Carol Hutchins' new contract locks her in as the Wolverines' softball coach for as long as she wants. Anna Fuder/Daily. Buy this photo.

Update: This article was corrected June 22, 2022, to correct that Carol Hutchins’ contract is the same one she signed in 2017. Previously, The Daily reported that it was a new contract. This was false, and the article has been properly corrected.

Following another year that culminated in a regional exit, Michigan coach Carol Hutchins’ future with the Michigan softball team was questioned by some outside the program. The contract she signed back in 2017 was set to end, and the exodus of players to the transfer portal presented possible signs that this season was Hutchins’ last. 

It wasn’t, as Hutchins will return next season.

During a Regents meeting on June 16, Michigan athletic director Warde Manuel announced that Hutchins’ five-year deal was a rolling contract. She will remain head coach of the Michigan softball team for the 2023 season and beyond, with her five-year time span resetting every year.

“When people achieve like Hutch achieves, they deserve a five-year rolling contract,” Manuel said.

What that contract entails includes some moving parts.

A rolling contract is not a rarity in the modern sports world, but the length of this contract is. Either party can opt out of this type of contract, and the signee would receive the remainder of the buyout — in this case, five years worth of payment. The rolling contract allows Hutchins to coach for as long as she wishes, as this type of deal is not made if Michigan is intending to end her tenure at the school early.

Essentially, what was previously unwritten has been laid out plainly — Michigan softball is Hutchins’ program, and she can choose to leave when she is satisfied with her time at Alumni Field.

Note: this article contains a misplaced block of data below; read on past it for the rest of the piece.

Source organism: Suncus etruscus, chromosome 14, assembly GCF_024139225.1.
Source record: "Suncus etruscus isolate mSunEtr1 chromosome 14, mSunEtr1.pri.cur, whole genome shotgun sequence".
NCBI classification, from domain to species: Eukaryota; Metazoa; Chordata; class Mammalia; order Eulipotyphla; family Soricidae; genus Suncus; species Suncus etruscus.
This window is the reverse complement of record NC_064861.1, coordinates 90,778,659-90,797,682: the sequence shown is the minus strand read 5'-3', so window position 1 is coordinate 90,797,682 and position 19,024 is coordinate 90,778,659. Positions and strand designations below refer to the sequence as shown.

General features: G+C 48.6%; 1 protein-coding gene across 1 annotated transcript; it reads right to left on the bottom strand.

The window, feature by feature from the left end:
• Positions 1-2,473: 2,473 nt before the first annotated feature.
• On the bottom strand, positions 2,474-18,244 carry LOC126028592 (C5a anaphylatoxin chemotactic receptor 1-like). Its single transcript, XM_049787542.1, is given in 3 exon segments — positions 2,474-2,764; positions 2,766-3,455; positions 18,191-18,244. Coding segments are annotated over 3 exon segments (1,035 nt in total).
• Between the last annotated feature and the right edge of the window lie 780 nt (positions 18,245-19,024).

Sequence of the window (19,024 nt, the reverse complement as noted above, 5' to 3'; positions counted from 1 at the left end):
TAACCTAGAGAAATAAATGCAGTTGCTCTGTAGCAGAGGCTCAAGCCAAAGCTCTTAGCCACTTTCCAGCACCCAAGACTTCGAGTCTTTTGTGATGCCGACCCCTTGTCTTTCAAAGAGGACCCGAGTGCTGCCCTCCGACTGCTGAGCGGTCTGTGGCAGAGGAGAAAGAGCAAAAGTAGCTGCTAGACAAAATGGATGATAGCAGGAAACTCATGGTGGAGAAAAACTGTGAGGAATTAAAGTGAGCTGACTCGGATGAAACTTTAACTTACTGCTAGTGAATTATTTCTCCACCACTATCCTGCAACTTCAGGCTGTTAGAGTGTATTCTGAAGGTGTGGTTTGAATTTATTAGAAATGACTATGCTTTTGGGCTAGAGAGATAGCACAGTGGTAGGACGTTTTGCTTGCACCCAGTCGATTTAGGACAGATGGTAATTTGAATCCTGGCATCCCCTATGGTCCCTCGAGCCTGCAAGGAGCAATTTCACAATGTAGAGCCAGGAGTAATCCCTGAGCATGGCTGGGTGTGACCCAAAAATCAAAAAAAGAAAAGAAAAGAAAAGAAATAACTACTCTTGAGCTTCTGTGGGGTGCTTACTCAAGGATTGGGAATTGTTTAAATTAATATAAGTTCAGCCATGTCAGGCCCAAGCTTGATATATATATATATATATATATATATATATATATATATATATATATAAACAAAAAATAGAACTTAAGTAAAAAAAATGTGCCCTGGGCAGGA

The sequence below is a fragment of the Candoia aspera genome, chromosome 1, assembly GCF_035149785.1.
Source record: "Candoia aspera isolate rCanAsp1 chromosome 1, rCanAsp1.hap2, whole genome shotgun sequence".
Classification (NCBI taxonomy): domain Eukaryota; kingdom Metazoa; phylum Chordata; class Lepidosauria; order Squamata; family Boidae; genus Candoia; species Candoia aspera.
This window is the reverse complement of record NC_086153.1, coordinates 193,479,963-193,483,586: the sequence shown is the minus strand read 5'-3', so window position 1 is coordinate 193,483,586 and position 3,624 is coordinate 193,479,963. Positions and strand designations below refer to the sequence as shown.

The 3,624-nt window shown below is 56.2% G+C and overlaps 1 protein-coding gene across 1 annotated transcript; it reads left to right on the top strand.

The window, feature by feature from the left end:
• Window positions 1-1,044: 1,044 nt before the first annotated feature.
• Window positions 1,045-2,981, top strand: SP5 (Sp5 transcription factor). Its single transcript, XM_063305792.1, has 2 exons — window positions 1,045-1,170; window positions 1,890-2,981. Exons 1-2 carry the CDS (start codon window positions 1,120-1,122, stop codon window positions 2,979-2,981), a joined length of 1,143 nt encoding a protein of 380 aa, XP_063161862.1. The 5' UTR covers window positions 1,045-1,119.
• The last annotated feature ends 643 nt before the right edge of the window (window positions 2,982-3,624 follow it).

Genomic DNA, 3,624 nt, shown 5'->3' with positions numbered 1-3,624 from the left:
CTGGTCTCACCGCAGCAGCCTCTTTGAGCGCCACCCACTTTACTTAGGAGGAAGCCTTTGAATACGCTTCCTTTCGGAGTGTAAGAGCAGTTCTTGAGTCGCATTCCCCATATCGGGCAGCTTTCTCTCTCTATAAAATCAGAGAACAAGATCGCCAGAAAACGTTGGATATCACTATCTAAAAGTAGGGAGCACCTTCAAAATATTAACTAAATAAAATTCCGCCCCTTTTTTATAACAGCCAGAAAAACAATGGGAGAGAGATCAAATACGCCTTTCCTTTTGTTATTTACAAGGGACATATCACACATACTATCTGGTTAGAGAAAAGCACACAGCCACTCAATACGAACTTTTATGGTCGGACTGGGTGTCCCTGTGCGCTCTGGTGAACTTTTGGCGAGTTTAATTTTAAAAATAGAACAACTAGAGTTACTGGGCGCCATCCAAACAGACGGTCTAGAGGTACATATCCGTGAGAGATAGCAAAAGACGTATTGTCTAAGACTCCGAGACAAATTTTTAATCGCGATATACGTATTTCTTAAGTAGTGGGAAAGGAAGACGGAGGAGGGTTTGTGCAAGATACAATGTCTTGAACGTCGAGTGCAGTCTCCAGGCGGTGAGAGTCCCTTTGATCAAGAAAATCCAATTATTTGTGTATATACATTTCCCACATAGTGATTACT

And she has entirely deserved this nod of respect from the University. Barring her recent struggles in NCAA tournaments, Hutchins has made the Wolverines a destination program, one of the only true softball powerhouses outside of the West or South. She led the 2005 Michigan team to a National championship — the first team east of the Mississippi River to do so — and is the all-time winningest coach in college softball history with 1,707 wins to her name. 

She also has a capable understudy in associate head coach Bonnie Tholl. Tholl started four seasons at shortstop for Michigan and earned All-Big Ten first team honors every season. Since returning to the program, Tholl has been a member of the coaching staff for 29 years and has been a part of all 12 of Michigan’s Women’s College World Series appearances. She has spent years with Hutchins in the dugout, learning everything she can from one of the Wolverines’ greats.

If Hutchins one day chooses to retire or move on, Tholl seems the heir apparent to eventually take over. In that case, Michigan’s identity won’t change. The lessons taught, the style of coaching and more will likely take after Hutchins’ style.

But for now, Michigan will stay in Hutchins’ hands.

And when that time will end is entirely up to her.